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Author Topic: Painting an intake manifold  (Read 1559 times)
Dino
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« on: December 31, 2012, 09:34:08 AM »

I used the sandblasting cabinet at work to strip my old '71 intake manifold of its nasty orange paint and rust so I can repaint it hemi orange.  Obvisouly I don't want any paint to go onto the mating surfaces or inside the manifold so here's my question:  Is there anything I can do to the inside to treat it or do I need to leave it bare?  I know I can't use paints but wonder if there's something to 'season' the inside.  Fuel itself will do that but after paint this thing may go on a shelf for a very long time so any advice is welcome.

I wasn't able to get all the rust out as the blasting nozzle will only go so far so I may end up dipping it in acid as well.  The outside looks brand new though!
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Hard Charger
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« Reply #1 on: December 31, 2012, 11:10:43 AM »

i saw some rattle can paint the other day that was meant for use inside of an engine.

i had mine blasted a couple months ago and the inside was clean. the only thing i specifed to the guy doing it was not to use soda.
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Silver R/T
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« Reply #2 on: December 31, 2012, 01:31:55 PM »

I would use some wd40 or fogging oil. It will keep it from rusting while you wait to put back on engine
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b5blue
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« Reply #3 on: December 31, 2012, 03:40:47 PM »

Submerge it in a solution of 5% citric acid for as long as it takes to remove the rust.  2thumbs
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areibel
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« Reply #4 on: December 31, 2012, 05:04:19 PM »

I would use some wd40 or fogging oil. It will keep it from rusting while you wait to put back on engine
iagree
The only coatings for inside were all meant for the oily side of things- supposedly painting the lifter valley lets oil return faster and prevents sludge build up, but I think it's not a big thing if you take normal care of an engine.  I think a little shot of WD would keep it from flashing.  Are you painting it now or waiting until it's on the engine?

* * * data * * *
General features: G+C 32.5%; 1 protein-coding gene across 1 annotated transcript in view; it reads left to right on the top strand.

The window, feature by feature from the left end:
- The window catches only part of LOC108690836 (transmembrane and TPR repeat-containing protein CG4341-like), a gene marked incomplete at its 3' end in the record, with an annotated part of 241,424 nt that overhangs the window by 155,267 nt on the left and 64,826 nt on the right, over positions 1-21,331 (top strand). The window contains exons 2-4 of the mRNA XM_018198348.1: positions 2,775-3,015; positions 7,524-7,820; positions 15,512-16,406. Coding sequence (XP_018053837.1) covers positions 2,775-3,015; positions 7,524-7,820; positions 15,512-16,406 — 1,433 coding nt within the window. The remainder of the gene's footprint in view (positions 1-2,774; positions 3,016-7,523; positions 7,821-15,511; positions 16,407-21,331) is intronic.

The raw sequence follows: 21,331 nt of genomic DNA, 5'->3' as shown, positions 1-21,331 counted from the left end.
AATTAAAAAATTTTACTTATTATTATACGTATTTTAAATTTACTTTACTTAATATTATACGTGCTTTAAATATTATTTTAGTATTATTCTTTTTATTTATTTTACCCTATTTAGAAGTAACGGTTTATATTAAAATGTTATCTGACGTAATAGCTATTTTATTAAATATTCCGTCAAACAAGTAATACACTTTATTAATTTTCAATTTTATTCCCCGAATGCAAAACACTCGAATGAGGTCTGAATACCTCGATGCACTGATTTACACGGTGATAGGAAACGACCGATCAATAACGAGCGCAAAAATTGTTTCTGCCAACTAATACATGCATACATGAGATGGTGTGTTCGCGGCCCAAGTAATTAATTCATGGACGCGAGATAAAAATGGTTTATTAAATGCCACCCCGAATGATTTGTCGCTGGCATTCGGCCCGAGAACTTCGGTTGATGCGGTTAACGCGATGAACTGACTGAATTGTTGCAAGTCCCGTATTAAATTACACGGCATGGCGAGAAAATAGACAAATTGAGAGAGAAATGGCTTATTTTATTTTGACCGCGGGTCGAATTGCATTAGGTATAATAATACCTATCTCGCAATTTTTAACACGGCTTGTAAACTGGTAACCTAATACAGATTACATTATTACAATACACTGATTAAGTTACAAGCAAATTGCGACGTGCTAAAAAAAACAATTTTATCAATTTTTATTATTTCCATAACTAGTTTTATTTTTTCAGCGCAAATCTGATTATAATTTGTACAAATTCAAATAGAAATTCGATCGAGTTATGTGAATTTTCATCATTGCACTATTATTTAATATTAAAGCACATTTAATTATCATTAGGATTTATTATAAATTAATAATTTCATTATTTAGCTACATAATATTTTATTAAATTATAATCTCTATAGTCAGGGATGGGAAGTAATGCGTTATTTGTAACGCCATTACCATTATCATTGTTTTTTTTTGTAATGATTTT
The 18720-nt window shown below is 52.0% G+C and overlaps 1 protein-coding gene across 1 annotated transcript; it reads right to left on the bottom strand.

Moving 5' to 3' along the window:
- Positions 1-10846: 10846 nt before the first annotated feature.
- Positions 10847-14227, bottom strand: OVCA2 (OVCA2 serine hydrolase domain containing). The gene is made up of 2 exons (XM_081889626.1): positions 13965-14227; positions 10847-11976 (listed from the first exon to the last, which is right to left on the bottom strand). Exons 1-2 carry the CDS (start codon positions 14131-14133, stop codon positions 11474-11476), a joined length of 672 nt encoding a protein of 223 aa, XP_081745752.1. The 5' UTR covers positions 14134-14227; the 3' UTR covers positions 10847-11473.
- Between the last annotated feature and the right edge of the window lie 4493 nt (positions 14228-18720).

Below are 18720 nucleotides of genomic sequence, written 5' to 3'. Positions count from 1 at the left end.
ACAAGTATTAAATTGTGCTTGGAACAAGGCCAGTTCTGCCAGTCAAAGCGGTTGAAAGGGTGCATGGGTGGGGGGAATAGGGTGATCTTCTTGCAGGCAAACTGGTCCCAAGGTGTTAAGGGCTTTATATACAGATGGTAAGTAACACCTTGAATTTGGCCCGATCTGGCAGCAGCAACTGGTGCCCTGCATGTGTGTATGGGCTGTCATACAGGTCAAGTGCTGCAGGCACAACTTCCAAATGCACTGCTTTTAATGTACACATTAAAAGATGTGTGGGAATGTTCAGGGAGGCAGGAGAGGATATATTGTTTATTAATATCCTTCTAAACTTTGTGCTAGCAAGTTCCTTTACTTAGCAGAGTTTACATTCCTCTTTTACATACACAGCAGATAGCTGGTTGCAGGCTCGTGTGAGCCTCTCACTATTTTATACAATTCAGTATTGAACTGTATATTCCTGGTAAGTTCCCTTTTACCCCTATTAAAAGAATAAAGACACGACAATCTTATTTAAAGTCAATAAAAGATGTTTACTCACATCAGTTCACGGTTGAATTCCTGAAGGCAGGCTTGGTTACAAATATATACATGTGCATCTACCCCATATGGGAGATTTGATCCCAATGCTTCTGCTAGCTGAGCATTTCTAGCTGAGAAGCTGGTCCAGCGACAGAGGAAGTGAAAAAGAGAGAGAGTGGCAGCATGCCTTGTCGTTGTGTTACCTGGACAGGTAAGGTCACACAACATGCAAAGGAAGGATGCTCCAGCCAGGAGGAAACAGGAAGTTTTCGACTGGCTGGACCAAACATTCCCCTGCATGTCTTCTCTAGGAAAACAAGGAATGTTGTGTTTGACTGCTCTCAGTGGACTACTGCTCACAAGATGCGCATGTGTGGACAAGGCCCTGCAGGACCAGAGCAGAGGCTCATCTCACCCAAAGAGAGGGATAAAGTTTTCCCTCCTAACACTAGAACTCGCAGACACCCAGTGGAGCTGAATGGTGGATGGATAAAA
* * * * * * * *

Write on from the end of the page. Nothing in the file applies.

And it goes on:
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Dino
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« Reply #5 on: January 01, 2013, 08:08:04 AM »

I'm painting the intake soon and it won't be going on the engine.  It may never and I may end up selling it but I decided to take all the old parts I have and clean them up.  There's no point in having rusty and greasy parts in a box in the attic.  When cleaned up either I use it or lose it.

I'll dunk it in citric acid to get as much rust out as possible, do a quick reblast on the outside, paint the outside, sand the mating surfaces so they're nice and clean and then I'll wd40 the inside.

For good measure I may wrap it in cling wrap but I'm not sure that's the best idea.  Anyone done this?  I've done it with chrome parts covered in vaseline but that's not paint.

Thanks for the tips guys.

After this the dual snorkel thing is next.
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Nickrc3
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« Reply #6 on: January 01, 2013, 10:07:40 AM »

I prepped, painted and stored an old 383 intake years back by sealing the plenum and all ports with black HVAC duct tape. I guess any good quality duct tape would seal, but for some reason I've always felt the black 3M stuff had a more aggressive adhesive. Burnish the tape down to all machined surfaces, trim with a single-edge razor blade.

Recently removed from storage, the internal runners still appeared freshly glass-beaded.

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bull
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« Reply #7 on: January 01, 2013, 09:49:26 PM »

Mine is aluminum so no rust worries here. laugh I guess you could always have it ceramic coated like you would an exhaust manifold. shruggy
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Cooter
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« Reply #8 on: January 01, 2013, 10:38:25 PM »

One thing I've found with aluminum intakes is it'll be white in about a year.  I just paint all my heads/intakes now.
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Indygenerallee
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« Reply #9 on: January 02, 2013, 01:34:40 PM »

There is high heat clearcoat you can paint the aluminum to keep it from oxidizing, It won't turn yellow either!
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Dino
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« Reply #10 on: January 02, 2013, 02:37:48 PM »

Yep aluminum is a bit easier to maintain, no argument there!

Also real easy to make it look like new again by soda blasting it.  Unfortunatley I have 42 year old rust to deal with now.   eek
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Hard Charger
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« Reply #11 on: January 25, 2013, 05:15:29 PM »

Just do the obvious.

do nothing until the time in which you intend to use it.
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